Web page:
Nearly all waterways, including the mighty Skagit River that wraps around Mount Vernon, crested by Tuesday morning. That city’s $30 million flood protection wall — where workers insert aluminum beams to make the promenade’s brick fence higher — saved the downtown overnight from near-record flooding.

However, the Skagit flood warning remains in effect until Thursday night, because massive volumes of water in the Cascades and foothills will take a while to drain. Dams on the Skagit controlled significant runoff “but with the reservoirs near maximum pool levels, that water must start being released,” the warning says.

“Bad things can still happen,” McFarland said. “It’s too early to relax if you’re anywhere around the Skagit and the Nooksack rivers.”

The Skagit relented from its early-Tuesday peak of 36.9 feet at 5 a.m., just shy of the record 37.4 feet in 1990. Water elevation declined to 36.2 feet by 2:15 p.m. Tuesday, still eight feet over flood stage. It’s expected to recede to 30 feet by Wednesday afternoon and normal by the weekend.

Skagit River levels peaked early Tuesday just shy of the record 37.4 feet, and will recede to normal by Friday. (National Weather Service chart as of 2:50 p.m. Tuesday.)

Mount Vernon got a scare Tuesday morning when a bulge appeared in a dike along Riverbend Road, just west of I-5, and officials briefly issued an evacuation order. The city reopened Division Street Bridge late Tuesday afternoon.

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In Bellingham, which absorbed 4 1/2 inches of rain in 36 hours, most city streets reopened by mid-Tuesday. Iowa Street near Interstate 5 remained closed, along with Squalicum Way in the north end. Iowa Street was still inundated by Lake Whatcom and Whatcom Creek, deep enough for stand-up paddleboarders to travel. Trails near streams remained unstable, the parks department said.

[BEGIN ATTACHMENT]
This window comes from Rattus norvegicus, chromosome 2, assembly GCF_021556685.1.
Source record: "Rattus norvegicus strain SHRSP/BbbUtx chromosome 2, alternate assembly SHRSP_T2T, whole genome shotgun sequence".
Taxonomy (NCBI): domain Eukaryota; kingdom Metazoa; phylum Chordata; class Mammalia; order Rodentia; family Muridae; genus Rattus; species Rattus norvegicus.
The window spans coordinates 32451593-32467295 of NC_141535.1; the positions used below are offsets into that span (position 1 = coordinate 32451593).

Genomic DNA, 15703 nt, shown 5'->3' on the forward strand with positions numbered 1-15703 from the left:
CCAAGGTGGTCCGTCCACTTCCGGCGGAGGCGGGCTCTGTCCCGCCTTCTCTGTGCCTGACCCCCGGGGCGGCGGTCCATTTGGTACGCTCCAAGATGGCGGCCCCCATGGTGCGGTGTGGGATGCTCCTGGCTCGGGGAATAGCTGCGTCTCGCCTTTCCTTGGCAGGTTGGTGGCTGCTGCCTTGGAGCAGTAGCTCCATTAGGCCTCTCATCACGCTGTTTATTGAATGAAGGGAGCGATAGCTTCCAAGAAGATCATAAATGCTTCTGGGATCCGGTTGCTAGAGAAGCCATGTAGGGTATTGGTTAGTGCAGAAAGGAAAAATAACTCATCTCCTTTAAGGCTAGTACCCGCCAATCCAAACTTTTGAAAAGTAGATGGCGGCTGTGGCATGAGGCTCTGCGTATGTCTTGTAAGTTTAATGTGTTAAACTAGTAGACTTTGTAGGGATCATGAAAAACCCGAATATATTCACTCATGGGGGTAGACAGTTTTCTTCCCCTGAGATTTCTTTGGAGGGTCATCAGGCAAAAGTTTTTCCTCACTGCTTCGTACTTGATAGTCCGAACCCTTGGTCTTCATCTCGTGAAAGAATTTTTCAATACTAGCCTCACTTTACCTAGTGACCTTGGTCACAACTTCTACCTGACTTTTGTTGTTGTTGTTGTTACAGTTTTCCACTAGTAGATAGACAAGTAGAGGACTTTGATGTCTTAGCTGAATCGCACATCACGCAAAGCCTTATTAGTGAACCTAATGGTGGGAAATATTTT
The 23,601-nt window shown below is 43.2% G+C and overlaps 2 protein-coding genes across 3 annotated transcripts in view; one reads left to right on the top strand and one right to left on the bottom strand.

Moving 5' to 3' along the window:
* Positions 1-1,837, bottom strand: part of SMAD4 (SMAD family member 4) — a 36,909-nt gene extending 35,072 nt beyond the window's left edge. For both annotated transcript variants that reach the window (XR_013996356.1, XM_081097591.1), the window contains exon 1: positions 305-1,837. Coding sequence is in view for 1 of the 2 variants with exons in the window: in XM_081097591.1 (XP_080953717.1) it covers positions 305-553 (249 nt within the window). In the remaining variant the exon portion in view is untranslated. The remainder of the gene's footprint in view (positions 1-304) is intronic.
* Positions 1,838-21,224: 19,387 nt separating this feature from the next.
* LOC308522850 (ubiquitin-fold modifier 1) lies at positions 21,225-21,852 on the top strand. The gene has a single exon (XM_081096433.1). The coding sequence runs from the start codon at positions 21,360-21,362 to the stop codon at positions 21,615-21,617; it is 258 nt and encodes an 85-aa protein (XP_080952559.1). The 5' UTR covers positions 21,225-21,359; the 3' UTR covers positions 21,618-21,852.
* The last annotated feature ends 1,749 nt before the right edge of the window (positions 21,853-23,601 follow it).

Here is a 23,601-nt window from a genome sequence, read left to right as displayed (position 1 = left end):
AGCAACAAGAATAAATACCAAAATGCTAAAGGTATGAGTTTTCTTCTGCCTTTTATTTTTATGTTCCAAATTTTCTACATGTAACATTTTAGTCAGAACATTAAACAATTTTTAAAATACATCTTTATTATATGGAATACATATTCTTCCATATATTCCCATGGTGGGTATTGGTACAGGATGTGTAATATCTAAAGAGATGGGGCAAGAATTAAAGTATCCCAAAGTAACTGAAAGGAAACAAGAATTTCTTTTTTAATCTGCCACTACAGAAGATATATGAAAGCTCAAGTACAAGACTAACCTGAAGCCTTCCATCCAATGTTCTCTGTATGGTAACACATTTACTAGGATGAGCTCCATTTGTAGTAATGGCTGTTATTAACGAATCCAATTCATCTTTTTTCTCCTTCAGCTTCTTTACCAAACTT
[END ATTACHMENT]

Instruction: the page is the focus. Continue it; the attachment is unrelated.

The city was still calculating damage to public and private property. “We are grateful no lives were lost to flooding and falling debris,” Bellingham Mayor Seth Fleetwood said in a statement.

Crews continued to search into Tuesday evening for a person who went missing after being seen in Whatcom County floodwaters. In Bellingham, a motorist was injured by a falling tree.

Interstate 5 reopened through Ferndale around 2 p.m., after standing water blocked traffic near Main Street. Mudslides kept northbound I-5 blocked along Lake Samish south of Bellingham for most of Tuesday, but all lanes at Nulle Road reopened Tuesday night.

Puget Sound Energy reported 25,239 customers still without power late Tuesday afternoon. Outages are clustered along the Skagit River, Whidbey Island, the Sumas area and around Olympia.

The governor’s emergency weather proclamation Monday extends to Clallam, Grays Harbor, Island, Jefferson, Lewis, King, Kitsap, Pierce, Mason, San Juan, Skagit, Snohomish, Thurston, and Whatcom counties.

In British Columbia, one person was confirmed killed by a mudslide north of Vancouver, while 7,000 people were ordered to evacuate the interior city of Merritt when floods inundated the sewage treatment plant, CBC reported.

Seattle Times reporters Amanda Zhou, Christine Clarridge and Mike Carter contributed to this story.